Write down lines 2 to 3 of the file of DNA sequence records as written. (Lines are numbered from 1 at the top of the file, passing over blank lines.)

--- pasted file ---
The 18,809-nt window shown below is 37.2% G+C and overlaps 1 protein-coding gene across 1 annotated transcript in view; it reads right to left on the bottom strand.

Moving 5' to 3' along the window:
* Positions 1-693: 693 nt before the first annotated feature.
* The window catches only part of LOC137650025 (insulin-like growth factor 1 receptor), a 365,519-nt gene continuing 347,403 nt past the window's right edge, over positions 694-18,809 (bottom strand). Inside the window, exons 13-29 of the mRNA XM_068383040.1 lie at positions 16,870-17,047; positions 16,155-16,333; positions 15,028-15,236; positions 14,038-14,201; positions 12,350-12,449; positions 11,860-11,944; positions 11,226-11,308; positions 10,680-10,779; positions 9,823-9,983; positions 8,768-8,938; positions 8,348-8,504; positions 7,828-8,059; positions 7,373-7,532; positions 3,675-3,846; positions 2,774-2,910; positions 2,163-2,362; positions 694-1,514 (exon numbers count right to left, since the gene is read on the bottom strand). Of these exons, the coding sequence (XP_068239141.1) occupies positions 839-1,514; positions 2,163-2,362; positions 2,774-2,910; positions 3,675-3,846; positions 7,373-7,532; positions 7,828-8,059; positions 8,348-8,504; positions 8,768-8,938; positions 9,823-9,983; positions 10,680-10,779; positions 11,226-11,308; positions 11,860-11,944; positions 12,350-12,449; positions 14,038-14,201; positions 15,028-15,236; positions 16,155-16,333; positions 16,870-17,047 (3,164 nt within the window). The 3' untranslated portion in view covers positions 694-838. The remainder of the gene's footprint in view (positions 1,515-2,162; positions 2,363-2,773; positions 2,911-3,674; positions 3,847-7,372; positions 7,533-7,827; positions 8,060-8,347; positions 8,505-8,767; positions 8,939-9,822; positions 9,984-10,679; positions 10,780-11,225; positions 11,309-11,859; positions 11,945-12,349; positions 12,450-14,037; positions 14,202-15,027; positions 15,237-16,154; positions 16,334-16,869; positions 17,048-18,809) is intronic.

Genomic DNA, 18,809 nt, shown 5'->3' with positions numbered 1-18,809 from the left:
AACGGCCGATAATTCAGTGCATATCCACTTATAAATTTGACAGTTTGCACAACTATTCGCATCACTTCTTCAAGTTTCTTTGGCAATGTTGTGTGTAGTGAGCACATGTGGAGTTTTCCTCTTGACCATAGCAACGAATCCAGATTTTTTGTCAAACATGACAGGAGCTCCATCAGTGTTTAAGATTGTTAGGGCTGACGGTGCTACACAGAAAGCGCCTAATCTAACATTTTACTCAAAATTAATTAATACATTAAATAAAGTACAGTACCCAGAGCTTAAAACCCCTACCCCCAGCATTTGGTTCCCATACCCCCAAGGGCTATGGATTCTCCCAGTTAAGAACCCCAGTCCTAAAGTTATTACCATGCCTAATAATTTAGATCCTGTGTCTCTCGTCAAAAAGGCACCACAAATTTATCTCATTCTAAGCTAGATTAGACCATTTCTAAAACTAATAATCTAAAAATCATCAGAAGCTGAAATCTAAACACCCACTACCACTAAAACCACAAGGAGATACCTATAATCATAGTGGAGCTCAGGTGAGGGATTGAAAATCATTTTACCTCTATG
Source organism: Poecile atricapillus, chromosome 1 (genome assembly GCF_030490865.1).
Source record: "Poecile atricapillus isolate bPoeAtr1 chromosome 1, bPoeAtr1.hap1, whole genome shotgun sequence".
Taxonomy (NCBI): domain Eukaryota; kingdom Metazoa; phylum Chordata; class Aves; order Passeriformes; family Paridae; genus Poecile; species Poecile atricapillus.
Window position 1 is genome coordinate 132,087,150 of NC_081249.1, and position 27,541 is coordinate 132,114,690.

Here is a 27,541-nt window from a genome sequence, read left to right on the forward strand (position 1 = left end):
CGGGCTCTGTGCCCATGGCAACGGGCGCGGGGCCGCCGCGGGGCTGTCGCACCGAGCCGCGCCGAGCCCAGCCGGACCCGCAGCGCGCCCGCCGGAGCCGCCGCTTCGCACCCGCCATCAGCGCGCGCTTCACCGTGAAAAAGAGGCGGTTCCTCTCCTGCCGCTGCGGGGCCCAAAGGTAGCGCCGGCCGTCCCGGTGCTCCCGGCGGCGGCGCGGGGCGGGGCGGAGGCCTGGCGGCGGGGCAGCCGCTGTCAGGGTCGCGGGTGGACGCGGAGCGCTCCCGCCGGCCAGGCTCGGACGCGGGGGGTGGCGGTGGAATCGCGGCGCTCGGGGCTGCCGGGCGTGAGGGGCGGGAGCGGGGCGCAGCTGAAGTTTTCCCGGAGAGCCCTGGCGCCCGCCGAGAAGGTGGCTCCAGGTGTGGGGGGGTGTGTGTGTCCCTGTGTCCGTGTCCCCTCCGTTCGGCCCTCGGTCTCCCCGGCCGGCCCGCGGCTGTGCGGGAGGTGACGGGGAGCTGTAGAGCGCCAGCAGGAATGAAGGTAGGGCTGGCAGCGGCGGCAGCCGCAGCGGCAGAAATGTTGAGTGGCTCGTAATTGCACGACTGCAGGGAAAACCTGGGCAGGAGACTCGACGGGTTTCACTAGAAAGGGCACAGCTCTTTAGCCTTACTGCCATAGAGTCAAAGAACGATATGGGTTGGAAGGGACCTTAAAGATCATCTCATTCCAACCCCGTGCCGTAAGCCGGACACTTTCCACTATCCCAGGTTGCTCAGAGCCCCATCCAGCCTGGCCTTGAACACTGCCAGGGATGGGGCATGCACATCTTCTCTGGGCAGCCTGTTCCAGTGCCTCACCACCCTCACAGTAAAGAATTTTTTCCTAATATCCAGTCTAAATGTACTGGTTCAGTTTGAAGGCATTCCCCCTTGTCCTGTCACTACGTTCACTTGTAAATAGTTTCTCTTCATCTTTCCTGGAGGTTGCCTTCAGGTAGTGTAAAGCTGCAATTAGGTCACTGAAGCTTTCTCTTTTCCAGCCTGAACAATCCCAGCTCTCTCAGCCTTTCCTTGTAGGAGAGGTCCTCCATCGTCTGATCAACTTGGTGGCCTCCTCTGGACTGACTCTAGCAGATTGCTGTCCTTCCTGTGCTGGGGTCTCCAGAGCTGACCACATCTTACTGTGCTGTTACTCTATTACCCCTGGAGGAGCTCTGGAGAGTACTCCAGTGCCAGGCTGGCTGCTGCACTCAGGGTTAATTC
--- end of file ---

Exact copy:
Moving 5' to 3' along the window:
* Positions 1-693: 693 nt before the first annotated feature.